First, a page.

A local muso who has spent the last eight years trying to get one of his tracks in the hands of the dystopian Richard Kingsmill, says he’s stands by his personal mission statement to never bow down to the man.

Proudly telling everyone he knows that he’ll “never be part of the status quo”, Angus Murphy, 23, from Brisbane’s Fortitude Valley, believes the only way to do that is to aim for what literally every other musician in the country is trying to get.

Triple J, Australia’s government funded radio station for kids, is itself revelling in the power of its position of somehow becoming the chuckling industry overlord, complete with a big red rotating chair and starry-eyed henchman to escort hopeful managers and publicists to and from the throne room.

In other scenes reminiscent of a quiet week at Casterly Rock, Murphy believes that Triple J’s status as being the one, single radio station that controls an entire industry that’s aiming to combat mental health issues is a bit silly, they are the true leaders, and that the situation is no way any fault of their own.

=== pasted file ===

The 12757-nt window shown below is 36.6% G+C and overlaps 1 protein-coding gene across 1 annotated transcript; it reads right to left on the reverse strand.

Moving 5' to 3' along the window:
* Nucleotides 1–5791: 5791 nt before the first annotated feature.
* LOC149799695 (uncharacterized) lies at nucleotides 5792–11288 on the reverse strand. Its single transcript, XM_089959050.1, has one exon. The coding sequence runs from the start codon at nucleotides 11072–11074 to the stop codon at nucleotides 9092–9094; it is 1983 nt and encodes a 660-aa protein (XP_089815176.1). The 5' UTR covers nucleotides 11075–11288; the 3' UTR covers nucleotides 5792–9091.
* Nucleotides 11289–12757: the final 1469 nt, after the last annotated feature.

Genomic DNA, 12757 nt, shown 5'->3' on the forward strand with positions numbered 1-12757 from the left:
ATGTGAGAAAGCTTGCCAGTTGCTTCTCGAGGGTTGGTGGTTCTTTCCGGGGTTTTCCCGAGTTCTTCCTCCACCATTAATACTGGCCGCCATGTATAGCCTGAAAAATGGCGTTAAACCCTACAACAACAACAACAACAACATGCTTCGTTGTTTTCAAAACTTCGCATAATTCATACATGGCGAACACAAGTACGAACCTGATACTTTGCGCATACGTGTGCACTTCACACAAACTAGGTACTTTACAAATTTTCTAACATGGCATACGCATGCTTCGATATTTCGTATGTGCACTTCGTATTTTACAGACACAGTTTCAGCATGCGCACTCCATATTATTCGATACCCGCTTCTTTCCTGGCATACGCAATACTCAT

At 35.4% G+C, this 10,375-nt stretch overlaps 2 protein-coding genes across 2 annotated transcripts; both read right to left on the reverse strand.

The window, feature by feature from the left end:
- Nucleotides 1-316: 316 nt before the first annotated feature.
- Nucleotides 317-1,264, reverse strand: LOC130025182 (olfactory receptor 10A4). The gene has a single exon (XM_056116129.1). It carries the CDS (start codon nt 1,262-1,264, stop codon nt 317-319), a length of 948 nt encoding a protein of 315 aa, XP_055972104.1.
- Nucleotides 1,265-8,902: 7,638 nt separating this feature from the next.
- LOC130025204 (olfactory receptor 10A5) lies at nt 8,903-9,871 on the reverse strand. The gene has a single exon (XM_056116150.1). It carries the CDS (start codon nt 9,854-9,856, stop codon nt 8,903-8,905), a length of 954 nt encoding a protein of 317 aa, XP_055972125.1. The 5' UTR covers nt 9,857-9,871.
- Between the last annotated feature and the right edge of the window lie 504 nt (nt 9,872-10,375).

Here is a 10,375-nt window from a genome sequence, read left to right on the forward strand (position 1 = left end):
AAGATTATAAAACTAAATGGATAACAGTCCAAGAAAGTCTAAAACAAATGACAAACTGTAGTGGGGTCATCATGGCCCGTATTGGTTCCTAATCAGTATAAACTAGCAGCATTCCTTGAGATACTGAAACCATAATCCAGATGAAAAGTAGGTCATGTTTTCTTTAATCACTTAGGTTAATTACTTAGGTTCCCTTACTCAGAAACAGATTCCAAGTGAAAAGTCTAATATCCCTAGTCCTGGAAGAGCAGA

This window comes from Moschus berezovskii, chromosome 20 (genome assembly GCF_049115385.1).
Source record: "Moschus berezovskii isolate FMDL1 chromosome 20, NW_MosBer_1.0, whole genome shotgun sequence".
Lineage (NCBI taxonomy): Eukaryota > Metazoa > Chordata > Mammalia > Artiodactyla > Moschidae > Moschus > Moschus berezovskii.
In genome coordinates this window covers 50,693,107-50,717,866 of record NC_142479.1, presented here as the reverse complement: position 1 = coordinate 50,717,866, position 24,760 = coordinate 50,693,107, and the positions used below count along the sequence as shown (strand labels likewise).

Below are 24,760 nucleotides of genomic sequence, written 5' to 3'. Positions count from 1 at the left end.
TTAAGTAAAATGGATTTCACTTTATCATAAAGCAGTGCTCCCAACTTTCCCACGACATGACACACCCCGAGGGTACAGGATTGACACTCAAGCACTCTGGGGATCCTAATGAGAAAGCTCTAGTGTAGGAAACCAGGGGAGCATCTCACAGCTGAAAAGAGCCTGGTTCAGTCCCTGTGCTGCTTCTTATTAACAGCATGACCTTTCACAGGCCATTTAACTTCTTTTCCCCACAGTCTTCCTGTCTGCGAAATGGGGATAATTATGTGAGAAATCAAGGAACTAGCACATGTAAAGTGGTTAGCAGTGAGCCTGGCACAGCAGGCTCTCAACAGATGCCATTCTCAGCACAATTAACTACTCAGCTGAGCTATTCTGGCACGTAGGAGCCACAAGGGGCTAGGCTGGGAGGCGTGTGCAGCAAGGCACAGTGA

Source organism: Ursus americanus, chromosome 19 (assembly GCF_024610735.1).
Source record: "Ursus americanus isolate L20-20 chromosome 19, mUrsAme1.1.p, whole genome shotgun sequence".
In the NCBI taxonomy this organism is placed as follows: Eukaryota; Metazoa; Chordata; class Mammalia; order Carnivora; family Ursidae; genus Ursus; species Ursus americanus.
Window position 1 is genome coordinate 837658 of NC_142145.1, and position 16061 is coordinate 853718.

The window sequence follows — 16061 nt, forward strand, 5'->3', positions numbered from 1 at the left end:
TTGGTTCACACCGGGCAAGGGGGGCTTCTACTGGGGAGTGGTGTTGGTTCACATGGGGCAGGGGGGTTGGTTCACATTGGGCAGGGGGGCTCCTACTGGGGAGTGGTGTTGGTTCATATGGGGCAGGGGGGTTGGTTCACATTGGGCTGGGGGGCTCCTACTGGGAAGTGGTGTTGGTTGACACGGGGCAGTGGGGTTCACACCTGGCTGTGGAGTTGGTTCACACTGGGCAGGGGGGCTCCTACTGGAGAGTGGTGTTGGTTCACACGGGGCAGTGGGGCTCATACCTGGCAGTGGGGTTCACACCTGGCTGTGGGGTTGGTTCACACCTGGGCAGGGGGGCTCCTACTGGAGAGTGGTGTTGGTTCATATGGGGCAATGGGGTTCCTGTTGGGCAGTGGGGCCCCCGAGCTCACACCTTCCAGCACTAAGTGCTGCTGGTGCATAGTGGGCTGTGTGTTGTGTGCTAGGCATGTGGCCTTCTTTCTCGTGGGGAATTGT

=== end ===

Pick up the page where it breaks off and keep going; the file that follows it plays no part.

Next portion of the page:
“Triple J are amazing. I would never ever dare speak ill of them. It’s just that there’s literally no other national music radio stations” he said. “Literally none! Look, I bow down to no-one, but if I have to tear out my soul and put it to one side and tailor my music to sound like whatever’s on high rotation on the J’s at the moment, it’s just the price of being free of the system”.

“And please don’t ask me to go on The Voice. It’s just so wrong”.


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